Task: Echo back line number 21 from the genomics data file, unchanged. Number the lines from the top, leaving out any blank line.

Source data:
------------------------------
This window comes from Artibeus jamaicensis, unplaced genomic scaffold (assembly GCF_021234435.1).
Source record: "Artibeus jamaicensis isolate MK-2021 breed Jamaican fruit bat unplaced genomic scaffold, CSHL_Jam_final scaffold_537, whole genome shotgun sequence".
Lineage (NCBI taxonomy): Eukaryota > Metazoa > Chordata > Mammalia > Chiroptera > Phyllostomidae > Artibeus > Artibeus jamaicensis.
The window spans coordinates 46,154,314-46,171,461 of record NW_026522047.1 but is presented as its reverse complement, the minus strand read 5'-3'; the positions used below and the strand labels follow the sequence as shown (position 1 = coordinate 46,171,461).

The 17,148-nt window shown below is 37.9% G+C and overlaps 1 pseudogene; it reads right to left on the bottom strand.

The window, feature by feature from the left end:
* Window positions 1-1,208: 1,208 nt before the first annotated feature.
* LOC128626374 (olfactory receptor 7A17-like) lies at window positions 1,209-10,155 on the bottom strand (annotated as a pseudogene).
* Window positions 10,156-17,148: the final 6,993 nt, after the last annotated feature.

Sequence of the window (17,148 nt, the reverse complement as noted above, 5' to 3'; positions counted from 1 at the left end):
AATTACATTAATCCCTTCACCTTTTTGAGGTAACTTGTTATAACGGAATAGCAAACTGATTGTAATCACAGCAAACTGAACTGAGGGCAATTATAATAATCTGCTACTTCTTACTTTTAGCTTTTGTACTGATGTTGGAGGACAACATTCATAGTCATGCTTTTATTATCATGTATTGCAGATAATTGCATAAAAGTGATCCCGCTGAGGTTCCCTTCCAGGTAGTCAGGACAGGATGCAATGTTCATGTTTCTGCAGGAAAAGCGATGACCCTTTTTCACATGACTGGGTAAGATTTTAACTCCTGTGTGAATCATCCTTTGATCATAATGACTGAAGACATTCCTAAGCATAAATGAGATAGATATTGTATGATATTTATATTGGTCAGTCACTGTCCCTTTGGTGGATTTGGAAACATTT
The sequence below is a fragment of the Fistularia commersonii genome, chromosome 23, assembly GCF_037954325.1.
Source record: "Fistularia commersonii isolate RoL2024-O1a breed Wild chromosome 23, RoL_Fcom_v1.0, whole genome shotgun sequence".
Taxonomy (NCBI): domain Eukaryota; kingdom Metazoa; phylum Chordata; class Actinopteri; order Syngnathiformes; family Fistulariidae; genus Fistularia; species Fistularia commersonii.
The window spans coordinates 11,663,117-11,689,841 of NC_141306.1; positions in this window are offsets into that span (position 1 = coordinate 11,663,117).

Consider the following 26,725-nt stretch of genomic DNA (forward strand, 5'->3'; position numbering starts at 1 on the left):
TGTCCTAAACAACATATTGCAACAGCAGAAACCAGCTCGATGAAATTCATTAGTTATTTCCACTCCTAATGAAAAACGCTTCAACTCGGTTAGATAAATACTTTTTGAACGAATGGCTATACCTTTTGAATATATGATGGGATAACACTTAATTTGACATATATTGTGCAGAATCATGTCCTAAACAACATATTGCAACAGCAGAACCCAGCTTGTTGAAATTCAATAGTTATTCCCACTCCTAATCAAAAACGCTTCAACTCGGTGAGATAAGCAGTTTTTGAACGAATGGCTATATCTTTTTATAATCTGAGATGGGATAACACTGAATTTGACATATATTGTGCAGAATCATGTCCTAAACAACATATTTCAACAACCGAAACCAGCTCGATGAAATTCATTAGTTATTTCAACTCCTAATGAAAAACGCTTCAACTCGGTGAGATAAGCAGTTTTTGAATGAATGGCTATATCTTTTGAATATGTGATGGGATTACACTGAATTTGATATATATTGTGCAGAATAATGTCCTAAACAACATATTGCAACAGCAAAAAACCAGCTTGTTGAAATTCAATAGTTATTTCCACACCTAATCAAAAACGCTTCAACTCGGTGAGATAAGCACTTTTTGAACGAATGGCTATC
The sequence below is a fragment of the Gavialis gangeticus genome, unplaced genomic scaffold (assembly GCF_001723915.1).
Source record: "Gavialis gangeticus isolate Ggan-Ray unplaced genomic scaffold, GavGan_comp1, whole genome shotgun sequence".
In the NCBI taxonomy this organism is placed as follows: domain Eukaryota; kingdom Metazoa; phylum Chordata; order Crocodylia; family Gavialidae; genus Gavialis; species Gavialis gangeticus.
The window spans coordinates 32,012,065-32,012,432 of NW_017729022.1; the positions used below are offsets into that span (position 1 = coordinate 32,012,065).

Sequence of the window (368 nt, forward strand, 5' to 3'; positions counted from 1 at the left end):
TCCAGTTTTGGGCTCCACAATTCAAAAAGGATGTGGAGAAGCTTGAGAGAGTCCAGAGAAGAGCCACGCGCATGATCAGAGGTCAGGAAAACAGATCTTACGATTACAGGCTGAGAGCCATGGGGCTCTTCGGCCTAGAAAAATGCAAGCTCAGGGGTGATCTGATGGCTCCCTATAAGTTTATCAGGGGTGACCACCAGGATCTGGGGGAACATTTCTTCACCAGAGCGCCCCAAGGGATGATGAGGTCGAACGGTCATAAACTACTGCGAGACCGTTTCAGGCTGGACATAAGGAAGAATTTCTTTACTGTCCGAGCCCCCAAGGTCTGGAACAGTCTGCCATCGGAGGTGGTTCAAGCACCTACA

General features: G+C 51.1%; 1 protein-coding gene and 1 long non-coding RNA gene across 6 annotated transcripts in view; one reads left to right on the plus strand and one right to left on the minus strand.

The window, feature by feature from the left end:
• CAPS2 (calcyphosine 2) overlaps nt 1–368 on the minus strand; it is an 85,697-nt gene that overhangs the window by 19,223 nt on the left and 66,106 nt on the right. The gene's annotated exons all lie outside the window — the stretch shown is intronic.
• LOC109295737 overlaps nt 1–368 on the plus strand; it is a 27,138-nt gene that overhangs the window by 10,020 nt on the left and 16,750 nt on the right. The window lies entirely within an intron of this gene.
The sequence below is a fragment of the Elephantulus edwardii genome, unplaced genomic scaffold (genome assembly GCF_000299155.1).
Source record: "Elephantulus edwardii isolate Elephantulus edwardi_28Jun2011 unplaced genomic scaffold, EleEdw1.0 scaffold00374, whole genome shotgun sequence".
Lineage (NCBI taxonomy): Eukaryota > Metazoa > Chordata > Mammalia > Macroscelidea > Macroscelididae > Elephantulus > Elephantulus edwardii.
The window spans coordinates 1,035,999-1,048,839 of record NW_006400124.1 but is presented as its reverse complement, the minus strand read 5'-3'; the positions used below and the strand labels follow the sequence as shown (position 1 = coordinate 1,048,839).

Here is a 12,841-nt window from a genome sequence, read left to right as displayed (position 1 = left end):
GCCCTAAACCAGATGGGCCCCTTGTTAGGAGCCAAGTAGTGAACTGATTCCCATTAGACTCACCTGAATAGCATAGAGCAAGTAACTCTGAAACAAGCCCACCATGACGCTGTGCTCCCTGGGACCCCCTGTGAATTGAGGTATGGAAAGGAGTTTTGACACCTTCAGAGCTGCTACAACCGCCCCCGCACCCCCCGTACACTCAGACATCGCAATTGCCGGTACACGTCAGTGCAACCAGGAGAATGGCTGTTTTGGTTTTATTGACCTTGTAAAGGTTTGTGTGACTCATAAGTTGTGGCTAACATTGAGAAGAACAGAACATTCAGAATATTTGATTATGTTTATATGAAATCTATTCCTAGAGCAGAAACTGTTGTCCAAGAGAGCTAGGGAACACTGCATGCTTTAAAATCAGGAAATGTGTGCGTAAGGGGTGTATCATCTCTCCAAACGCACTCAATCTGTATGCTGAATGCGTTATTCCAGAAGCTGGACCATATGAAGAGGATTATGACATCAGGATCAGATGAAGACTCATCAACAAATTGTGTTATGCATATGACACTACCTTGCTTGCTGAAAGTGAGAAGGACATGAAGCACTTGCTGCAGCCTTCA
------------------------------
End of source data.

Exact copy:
The window spans coordinates 32,012,065-32,012,432 of NW_017729022.1; the positions used below are offsets into that span (position 1 = coordinate 32,012,065).